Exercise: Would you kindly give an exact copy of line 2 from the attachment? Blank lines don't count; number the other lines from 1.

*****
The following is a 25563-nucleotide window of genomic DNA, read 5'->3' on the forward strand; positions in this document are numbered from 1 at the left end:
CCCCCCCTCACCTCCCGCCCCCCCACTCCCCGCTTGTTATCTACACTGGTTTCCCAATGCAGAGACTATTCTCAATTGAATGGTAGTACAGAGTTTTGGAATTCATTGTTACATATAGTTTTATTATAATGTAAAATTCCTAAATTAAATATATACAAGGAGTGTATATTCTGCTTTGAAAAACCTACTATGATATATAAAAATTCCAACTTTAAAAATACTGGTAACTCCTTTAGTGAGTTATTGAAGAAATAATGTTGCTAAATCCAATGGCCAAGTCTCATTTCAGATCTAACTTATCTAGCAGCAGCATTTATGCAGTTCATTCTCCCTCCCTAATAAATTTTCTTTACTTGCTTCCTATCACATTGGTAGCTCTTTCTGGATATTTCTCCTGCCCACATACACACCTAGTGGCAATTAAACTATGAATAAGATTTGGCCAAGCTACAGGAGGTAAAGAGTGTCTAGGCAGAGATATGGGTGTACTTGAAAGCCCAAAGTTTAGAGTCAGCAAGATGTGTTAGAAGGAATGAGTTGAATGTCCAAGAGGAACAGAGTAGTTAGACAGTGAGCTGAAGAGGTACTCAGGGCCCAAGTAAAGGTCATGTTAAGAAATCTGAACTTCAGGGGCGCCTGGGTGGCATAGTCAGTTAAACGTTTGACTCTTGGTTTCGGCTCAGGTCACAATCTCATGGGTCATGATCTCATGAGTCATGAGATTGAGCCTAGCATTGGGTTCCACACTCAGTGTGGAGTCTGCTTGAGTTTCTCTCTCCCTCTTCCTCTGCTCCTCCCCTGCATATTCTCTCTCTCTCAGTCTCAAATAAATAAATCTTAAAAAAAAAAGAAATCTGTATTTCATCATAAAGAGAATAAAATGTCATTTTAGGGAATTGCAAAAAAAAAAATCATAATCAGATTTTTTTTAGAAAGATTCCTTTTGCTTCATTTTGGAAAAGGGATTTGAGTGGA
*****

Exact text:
CCCCCCCTCACCTCCCGCCCCCCCACTCCCCGCTTGTTATCTACACTGGTTTCCCAATGCAGAGACTATTCTCAATTGAATGGTAGTACAGAGTTTTGGAATTCATTGTTACATATAGTTTTATTATAATGTAAAATTCCTAAATTAAATATATACAAGGAGTGTATATTCTGCTTTGAAAAACCTACTATGATATATAAAAATTCCAACTTTAAAAATACTGGTAACTCCTTTAGTGAGTTATTGAAGAAATAATGTTGCTAAATCCAATGGCCAAGTCTCATTTCAGATCTAACTTATCTAGCAGCAGCATTTATGCAGTTCATTCTCCCTCCCTAATAAATTTTCTTTACTTGCTTCCTATCACATTGGTAGCTCTTTCTGGATATTTCTCCTGCCCACATACACACCTAGTGGCAATTAAACTATGAATAAGATTTGGCCAAGCTACAGGAGGTAAAGAGTGTCTAGGCAGAGATATGGGTGTACTTGAAAGCCCAAAGTTTAGAGTCAGCAAGATGTGTTAGAAGGAATGAGTTGAATGTCCAAGAGGAACAGAGTAGTTAGACAGTGAGCTGAAGAGGTACTCAGGGCCCAAGTAAAGGTCATGTTAAGAAATCTGAACTTCAGGGGCGCCTGGGTGGCATAGTCAGTTAAACGTTTGACTCTTGGTTTCGGCTCAGGTCACAATCTCATGGGTCATGATCTCATGAGTCATGAGATTGAGCCTAGCATTGGGTTCCACACTCAGTGTGGAGTCTGCTTGAGTTTCTCTCTCCCTCTTCCTCTGCTCCTCCCCTGCATATTCTCTCTCTCTCAGTCTCAAATAAATAAATCTTAAAAAAAAAAGAAATCTGTATTTCATCATAAAGAGAATAAAATGTCATTTTAGGGAATTGCAAAAAAAAAAATCATAATCAGATTTTTTTTAGAAAGATTCCTTTTGCTTCATTTTGGAAAAGGGATTTGAGTGGA